For most of the world, winter means layering up and heading indoors. Not in Australia’s Northern Territory, when the dry season from May to October is the perfect time to get outside and celebrate. Rock out under the stars at Darwin’s Bass in the Grass music festival. Cheer for your favourite camel at the riotous Imparja Camel Cup in Alice Springs. Discover the ancient rhythms of Aboriginal culture at Arnhem Land’s world-renown Garma Festival . The Territory’s warm winter days and cool nights host a whirlwind of celebrations, from the quirky to the sacred.
Rock out to powerhouse bands at Bass in the Grass, the Territory’s biggest music festival, held in the Darwin Amphitheatre in late May. Or embrace Darwin's creative culture at the fortnight-long Fringe Festival in July. The eclectic lineup includes seminars, aerial acts, Aboriginal films, a poetry cup, musical street jams, burlesque and art exhibitions. In August, the Darwin Festival hits town for18 days of music, dance, theatre, comedy, cabaret, film and visual art. Artists from all corners of the world converge in and around George Brown Botanic Gardens, offering a heady dose of Top End culture beneath the lantern-lit trees.
Join the locals with a crate and a plate of sizzling satay at Darwin’s Mindil Beach Sunset Markets from May to October. Or watch them build boats out of beer or soft drink cans at the Darwin Beer Can Regatta in July. This mock-serious sporting event began as a creative way to clean up litter left by the workers rebuilding Darwin after Cyclone Tracey. Today the boats are as long as 12 metres and carry some serious artillery, including flour bombs and water pistols. Hundreds of locals cheer for events that range from a no-holds-barred boat race called Battle of Mindil and tug-of-war competitions on the beach.
They love nothing more than laughing at themselves in the Northern Territory. This explains the Henley-on-Todd – an annual sailing and rowing regatta held in August on a dry river bed in Alice Springs. Or the Imparja Camel Cup in July, where riders race temperamental camels around the dusty outback tracks. Belly dancers, rickshaw races, rides, Mr. and Miss Camel Cup challenges, food stalls and bars add to the carnival atmosphere.
Winter in the Northern Territory is also the time to embrace the colour, tradition and spectacle of an Aboriginal festival. Don’t miss the Garma Festival in August - a vibrant five-day celebration of Yolngu culture at Gulkula in north-east Arnhem Land. Local clan and neighbouring Aboriginal groups gather for traditional Yolngu song, ceremonial dancing, clan designs, spear making and hunting. The festival takes place in stringybark forest with views to the Gulf of Carpentaria, and each practice tells the ancient Yolngu story of this sacred place.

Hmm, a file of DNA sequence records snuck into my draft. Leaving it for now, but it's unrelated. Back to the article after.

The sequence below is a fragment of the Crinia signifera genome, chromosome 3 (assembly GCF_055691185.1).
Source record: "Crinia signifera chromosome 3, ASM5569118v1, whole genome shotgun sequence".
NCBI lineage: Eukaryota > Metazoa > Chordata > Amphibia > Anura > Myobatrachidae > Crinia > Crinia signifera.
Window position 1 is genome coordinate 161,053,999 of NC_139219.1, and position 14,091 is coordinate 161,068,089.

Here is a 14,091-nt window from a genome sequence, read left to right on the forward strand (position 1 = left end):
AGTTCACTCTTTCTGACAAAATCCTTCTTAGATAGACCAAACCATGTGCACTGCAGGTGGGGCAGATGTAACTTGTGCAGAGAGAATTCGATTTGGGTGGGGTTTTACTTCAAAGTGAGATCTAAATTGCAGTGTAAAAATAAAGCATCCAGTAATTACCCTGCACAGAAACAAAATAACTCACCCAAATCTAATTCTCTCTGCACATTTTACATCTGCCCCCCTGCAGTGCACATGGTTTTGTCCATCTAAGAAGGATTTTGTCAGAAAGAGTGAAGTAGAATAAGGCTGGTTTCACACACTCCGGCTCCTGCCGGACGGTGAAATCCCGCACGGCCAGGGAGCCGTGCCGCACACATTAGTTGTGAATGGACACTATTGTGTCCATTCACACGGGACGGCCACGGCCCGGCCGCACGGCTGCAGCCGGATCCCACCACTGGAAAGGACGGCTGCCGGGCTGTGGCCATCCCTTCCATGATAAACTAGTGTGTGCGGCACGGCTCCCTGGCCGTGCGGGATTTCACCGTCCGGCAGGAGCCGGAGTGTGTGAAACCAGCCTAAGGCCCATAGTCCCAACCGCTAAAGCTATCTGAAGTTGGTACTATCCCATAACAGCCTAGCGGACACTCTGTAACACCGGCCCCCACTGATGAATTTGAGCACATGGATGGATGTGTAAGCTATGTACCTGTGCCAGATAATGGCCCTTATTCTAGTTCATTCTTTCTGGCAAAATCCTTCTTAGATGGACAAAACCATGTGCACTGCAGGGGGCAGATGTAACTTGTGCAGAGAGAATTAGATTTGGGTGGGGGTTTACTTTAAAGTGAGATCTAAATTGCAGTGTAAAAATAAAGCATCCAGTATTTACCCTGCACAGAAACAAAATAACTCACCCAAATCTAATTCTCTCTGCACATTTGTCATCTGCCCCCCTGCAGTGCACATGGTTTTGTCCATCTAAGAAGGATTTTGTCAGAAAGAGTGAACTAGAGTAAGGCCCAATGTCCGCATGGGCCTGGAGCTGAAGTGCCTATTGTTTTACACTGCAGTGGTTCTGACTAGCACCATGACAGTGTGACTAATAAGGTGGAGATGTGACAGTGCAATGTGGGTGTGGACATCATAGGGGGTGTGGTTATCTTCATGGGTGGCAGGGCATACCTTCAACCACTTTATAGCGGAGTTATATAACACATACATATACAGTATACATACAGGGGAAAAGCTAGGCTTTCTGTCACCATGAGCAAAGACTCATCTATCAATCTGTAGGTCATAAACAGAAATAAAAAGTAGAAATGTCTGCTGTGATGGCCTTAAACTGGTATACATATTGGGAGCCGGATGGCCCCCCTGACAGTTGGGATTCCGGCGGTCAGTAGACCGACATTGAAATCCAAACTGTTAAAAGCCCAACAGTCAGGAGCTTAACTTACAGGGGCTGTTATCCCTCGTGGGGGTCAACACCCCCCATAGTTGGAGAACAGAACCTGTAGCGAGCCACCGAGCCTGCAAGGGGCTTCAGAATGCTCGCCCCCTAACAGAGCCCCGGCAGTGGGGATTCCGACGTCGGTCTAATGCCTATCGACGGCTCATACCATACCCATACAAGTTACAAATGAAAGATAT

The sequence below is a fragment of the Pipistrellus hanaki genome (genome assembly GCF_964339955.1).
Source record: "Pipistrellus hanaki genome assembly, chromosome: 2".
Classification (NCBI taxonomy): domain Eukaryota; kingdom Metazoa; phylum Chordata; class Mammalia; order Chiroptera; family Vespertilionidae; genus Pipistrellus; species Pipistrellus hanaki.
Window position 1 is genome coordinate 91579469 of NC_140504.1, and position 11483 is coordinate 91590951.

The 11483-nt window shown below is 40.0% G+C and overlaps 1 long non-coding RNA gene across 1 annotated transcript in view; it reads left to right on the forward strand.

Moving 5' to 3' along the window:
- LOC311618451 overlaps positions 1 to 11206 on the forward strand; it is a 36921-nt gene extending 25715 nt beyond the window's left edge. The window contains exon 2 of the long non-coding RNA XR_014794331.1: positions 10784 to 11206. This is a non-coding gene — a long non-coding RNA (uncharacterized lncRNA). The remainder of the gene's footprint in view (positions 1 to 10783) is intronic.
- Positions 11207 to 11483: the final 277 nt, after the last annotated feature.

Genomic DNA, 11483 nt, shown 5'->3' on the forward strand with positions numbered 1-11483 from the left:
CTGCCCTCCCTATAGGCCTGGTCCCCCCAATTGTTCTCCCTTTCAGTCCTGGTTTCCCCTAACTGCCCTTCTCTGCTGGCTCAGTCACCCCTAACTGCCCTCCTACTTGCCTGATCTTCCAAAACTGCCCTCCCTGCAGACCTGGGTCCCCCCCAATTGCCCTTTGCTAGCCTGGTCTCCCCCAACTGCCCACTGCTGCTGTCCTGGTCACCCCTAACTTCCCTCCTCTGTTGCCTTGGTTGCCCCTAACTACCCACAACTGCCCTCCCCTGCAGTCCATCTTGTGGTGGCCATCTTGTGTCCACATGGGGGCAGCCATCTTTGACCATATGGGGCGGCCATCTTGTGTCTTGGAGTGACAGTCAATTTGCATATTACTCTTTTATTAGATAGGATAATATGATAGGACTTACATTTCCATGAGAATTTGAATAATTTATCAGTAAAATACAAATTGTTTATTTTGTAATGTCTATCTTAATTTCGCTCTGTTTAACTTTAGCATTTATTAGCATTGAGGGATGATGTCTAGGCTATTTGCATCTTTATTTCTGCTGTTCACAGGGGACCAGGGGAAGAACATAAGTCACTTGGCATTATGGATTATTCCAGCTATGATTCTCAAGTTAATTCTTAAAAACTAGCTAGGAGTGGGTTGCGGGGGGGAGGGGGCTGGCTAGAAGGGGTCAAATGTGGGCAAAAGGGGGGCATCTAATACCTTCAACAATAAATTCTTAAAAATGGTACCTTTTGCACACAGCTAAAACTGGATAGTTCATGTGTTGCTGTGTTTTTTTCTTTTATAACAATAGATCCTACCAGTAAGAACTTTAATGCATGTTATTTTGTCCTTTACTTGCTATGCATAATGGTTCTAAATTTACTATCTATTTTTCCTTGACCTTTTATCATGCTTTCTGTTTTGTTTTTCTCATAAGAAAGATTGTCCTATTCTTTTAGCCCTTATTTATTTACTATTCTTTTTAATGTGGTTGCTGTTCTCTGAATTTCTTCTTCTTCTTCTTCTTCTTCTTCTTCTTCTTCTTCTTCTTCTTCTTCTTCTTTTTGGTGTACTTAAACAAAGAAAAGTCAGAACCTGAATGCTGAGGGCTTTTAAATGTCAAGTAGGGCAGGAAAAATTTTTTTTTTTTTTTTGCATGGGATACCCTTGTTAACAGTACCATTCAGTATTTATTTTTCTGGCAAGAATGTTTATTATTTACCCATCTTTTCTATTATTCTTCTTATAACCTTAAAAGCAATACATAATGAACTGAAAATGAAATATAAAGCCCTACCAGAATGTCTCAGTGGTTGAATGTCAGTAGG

Learn about the Kunwinjku speaking people of western Arnhem Land at the Stone Country Festival in August, where activities include a football carnival, scenic flights and didjeridu demonstrations. Then connect to the cultural traditions of the Aboriginal people of Kakadu at the Mahbilil Festival in Lake Jabiru each September. The day’s celebrations include traditional dancing, market stalls, bush foods and the unique Magpie Goose cooking competition.
Every second May, sporting fans can get into the friendly competitive spirit of the Arafura Games, where emerging champions from around the Asia-Pacific to gain experience and showcase their skills. In a neat reverse of the racing calendar in most parts of the world, the Northern Territory’s racing season starts in winter. You’ll need your stamina for July’s Darwin Cup Carnival - an elegant, exuberant series of races, cocktail parties and gala balls. It culminates on Darwin Cup Day, where around 19,000 people press against the rails and fascinators and fabulous hats float through the crowds.
Forget hibernation. This winter, get out and embrace the rich culture and quirky humour of this unique part of Australia.